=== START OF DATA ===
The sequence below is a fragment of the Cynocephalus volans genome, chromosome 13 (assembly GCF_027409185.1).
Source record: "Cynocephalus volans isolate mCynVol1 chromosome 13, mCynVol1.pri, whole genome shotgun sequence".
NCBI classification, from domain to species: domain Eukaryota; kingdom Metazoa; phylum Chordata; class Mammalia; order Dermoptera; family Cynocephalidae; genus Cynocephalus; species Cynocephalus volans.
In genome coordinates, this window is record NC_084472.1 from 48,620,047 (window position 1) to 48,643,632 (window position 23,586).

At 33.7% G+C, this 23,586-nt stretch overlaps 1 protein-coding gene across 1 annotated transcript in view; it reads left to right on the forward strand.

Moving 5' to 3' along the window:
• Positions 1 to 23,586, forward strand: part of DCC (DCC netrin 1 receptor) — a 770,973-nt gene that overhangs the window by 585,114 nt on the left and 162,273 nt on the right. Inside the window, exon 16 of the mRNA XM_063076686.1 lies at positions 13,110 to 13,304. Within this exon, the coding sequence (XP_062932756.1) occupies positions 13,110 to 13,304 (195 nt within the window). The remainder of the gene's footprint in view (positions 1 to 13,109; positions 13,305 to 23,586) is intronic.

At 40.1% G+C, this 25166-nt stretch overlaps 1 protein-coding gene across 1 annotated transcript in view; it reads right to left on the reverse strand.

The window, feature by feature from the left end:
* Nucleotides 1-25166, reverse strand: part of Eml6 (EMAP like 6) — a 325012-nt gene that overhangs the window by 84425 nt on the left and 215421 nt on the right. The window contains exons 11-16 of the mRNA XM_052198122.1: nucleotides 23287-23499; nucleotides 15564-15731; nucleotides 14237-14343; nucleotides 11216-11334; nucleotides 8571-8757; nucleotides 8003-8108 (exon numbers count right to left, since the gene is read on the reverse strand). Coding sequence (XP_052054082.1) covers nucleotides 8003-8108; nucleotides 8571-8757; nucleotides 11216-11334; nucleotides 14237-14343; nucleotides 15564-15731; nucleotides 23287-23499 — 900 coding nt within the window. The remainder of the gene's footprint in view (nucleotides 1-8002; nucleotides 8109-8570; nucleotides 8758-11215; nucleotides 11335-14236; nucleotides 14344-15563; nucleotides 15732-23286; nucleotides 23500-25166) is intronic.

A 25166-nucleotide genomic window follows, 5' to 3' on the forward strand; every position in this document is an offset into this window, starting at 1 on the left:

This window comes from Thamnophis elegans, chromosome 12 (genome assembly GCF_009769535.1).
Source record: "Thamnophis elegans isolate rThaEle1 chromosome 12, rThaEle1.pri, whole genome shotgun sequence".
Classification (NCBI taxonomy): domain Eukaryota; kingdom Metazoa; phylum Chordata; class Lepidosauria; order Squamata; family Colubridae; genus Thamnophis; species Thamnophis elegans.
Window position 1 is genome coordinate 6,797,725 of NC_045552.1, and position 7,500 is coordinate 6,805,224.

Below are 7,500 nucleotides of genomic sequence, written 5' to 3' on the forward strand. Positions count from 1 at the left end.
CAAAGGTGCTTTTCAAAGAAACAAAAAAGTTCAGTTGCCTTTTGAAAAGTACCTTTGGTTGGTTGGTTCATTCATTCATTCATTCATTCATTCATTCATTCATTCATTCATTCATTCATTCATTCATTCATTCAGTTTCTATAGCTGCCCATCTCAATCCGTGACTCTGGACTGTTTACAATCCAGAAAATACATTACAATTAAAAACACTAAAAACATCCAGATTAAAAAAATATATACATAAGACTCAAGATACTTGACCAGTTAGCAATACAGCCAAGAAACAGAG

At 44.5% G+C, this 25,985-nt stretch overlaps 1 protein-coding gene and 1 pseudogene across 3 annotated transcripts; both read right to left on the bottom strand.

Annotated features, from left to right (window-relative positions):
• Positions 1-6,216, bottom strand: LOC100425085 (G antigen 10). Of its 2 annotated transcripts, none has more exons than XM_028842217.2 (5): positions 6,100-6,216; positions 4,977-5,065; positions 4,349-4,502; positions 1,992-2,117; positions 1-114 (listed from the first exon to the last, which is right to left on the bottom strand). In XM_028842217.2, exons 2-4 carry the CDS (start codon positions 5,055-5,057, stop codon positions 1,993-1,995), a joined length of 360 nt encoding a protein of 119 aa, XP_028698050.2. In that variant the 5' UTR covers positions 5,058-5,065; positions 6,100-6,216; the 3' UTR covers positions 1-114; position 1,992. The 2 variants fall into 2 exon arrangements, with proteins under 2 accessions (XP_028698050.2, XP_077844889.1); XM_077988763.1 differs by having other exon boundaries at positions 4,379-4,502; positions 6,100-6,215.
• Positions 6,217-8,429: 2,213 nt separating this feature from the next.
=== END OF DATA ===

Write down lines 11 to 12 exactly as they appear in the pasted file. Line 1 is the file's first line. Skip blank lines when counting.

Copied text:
A 25166-nucleotide genomic window follows, 5' to 3' on the forward strand; every position in this document is an offset into this window, starting at 1 on the left:

This window comes from Thamnophis elegans, chromosome 12 (genome assembly GCF_009769535.1).